Do not underestimate the importance of assessing the actual rebuild value of your property for insurance purposes and ensure that your home and/or business is as well protected as it should be.

In the months leading up to June, with the uncertainty of the impending hurricane season, now is good time to make sure that your home or business premises are insured sufficiently, against not only hurricanes, but also against other perils such as earthquakes and fire.

It is true that Barbados has not had real hurricane for over 50 years and is in more sheltered position than its northern Caribbean neighbours in terms of the frequency with which serious storms strike. However, with the passing of Hurricane Tomas last year, we need to be reminded that Barbados is susceptible to extreme weather conditions.

On an even greater scale, the recent earthquake in Haiti not only resulted in tragic loss of life, but also caused untold damage to buildings, very few of which are likely to have been insured. In July 2009, BCQS International represented by myself went on voluntary mission to Haiti sponsored by the Royal Institution of Chartered Surveyors and found that the implementation of Building Codes was woefully lacking; not only were they insufficient, but there was very little evidence of the enforcement of any building codes at all. Unfortunately, the earthquake struck before any such codes could be put in place. There is, however, no question that robust and properly enforced building codes could have saved lot of lives, and kept people in their homes. Furthermore, proper insurance of these homes and buildings could have helped the rebuilding of Port-Au-Prince. Instead, Haiti is forced to rely upon international aid partly due to the pre-existing economic situation and partly due to the massive scale of the disaster.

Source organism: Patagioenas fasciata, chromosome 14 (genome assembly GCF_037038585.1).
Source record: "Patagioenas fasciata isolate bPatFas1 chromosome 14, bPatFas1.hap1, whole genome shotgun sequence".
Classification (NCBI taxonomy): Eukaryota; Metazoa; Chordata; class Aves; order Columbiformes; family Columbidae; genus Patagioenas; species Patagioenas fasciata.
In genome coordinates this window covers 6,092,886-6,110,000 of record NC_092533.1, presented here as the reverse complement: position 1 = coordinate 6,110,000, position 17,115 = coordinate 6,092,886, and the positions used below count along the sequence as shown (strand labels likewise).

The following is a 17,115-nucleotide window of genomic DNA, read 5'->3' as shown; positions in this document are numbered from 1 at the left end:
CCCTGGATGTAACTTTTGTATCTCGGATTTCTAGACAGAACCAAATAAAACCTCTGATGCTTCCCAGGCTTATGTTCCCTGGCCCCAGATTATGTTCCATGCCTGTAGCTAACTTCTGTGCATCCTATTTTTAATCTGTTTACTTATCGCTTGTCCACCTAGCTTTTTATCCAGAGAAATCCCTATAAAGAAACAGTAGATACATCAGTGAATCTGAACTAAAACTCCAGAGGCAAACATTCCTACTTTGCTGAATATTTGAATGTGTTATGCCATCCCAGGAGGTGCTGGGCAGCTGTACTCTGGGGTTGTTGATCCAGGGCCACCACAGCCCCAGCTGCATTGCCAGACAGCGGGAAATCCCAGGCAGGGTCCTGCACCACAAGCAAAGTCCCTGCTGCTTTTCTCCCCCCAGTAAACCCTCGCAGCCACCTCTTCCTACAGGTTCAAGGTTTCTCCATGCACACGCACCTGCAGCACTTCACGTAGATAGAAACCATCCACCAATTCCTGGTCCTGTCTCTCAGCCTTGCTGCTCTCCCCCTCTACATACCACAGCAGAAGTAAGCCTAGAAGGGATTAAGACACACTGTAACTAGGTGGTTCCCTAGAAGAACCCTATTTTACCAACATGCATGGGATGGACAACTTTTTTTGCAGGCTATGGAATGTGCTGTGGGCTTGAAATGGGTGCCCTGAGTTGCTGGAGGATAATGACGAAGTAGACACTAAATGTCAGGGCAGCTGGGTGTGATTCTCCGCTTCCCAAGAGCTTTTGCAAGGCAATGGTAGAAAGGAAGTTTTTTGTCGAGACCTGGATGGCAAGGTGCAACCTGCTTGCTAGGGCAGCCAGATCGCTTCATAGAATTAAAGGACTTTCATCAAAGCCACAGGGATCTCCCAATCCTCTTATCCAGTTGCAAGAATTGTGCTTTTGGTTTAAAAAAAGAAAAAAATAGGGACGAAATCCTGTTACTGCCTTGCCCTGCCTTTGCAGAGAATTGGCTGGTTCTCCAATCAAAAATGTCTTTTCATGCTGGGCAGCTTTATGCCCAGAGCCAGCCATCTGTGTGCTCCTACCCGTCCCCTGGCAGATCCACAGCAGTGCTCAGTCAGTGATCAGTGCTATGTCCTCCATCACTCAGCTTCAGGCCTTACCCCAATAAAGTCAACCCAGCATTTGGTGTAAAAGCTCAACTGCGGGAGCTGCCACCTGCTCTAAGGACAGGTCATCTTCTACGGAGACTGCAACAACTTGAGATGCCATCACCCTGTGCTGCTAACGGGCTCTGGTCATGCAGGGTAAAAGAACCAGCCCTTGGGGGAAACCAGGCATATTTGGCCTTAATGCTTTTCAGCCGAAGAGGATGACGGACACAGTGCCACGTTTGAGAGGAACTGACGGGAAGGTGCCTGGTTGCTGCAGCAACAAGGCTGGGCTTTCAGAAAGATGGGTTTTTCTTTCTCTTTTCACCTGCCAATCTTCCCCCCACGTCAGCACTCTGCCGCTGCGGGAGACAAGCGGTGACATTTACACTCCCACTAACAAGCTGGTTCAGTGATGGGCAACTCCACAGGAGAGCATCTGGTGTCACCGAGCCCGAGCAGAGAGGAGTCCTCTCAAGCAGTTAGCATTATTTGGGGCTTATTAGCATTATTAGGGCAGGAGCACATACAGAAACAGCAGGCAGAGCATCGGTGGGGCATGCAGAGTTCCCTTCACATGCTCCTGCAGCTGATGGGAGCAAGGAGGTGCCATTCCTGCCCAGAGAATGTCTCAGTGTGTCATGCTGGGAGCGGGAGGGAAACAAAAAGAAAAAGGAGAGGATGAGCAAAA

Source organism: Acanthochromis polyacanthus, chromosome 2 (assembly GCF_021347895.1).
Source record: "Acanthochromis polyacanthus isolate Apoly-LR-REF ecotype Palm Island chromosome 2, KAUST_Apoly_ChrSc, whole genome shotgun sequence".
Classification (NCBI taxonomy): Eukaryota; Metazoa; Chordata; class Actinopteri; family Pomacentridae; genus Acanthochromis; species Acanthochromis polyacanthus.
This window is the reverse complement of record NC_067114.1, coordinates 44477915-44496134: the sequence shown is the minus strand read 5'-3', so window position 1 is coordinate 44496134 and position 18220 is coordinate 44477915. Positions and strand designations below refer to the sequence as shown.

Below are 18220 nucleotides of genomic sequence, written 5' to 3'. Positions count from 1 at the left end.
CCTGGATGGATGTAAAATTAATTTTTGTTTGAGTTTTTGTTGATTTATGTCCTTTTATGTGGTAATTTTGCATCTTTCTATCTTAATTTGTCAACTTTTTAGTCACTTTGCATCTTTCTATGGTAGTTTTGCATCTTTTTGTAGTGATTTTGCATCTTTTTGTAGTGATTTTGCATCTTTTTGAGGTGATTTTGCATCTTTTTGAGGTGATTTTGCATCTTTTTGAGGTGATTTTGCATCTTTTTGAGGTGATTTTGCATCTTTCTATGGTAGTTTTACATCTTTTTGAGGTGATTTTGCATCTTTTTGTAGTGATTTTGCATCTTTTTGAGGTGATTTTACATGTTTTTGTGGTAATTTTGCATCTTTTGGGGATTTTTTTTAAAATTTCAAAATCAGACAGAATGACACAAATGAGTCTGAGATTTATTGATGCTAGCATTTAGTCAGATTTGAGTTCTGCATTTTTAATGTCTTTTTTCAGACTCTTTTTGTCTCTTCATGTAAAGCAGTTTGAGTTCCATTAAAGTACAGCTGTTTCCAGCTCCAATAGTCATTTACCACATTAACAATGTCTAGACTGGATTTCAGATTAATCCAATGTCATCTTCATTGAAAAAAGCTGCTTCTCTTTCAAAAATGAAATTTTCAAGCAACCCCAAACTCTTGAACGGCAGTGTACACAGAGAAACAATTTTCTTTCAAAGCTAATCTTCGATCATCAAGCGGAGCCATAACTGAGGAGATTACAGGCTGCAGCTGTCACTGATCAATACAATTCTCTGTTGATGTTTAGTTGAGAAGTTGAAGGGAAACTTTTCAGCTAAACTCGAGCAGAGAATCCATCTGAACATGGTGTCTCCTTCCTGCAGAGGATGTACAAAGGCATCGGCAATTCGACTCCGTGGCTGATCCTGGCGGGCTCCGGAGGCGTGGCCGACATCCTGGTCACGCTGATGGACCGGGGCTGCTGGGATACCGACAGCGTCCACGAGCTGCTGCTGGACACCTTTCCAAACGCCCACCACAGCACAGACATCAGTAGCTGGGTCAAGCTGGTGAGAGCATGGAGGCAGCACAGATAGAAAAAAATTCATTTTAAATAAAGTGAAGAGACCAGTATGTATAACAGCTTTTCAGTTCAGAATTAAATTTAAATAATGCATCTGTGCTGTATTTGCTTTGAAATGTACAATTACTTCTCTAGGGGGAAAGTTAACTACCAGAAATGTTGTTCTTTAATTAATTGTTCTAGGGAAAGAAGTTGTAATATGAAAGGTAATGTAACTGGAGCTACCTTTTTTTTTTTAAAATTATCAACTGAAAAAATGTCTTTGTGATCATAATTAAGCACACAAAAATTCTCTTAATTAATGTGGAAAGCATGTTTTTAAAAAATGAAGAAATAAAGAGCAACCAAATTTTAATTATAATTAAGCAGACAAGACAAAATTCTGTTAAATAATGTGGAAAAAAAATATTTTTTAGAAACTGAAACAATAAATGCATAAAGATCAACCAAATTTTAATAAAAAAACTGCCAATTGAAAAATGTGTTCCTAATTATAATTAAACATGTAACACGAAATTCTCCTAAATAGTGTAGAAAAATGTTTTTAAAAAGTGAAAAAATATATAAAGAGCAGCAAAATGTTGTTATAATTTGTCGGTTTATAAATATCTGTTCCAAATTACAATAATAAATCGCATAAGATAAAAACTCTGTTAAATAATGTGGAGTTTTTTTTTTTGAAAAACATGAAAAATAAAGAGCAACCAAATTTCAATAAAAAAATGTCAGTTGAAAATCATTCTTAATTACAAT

Damage caused to individual buildings as result of earthquakes or hurricanes here in Barbados is unlikely to be the subject of such massive aid, and therefore owners here need to protect themselves and make sure that the full reinstatement cost of their building is reflected in their insurance policy. The failure to cover this full amount is known as underinsurance.

Underinsurance is when building is insured for lesser amount than the current rebuilding cost, this in turn means that the insurance premium paid is not representative of the actual risk, nor is it sufficiently contributing to the insurance premium pool used to help pay for losses. This may save building owner money in the short-term, in terms of the payment of lesser premium as percentage against an artificially low amount , but even the lesser amount that is paid may be wasted money should claim become necessary. Underinsured properties are subject to the insurance industry’s Condition of Average Clause which in essence, reduces the claim according to the percentage of underinsurance, relative to rebuilding costs.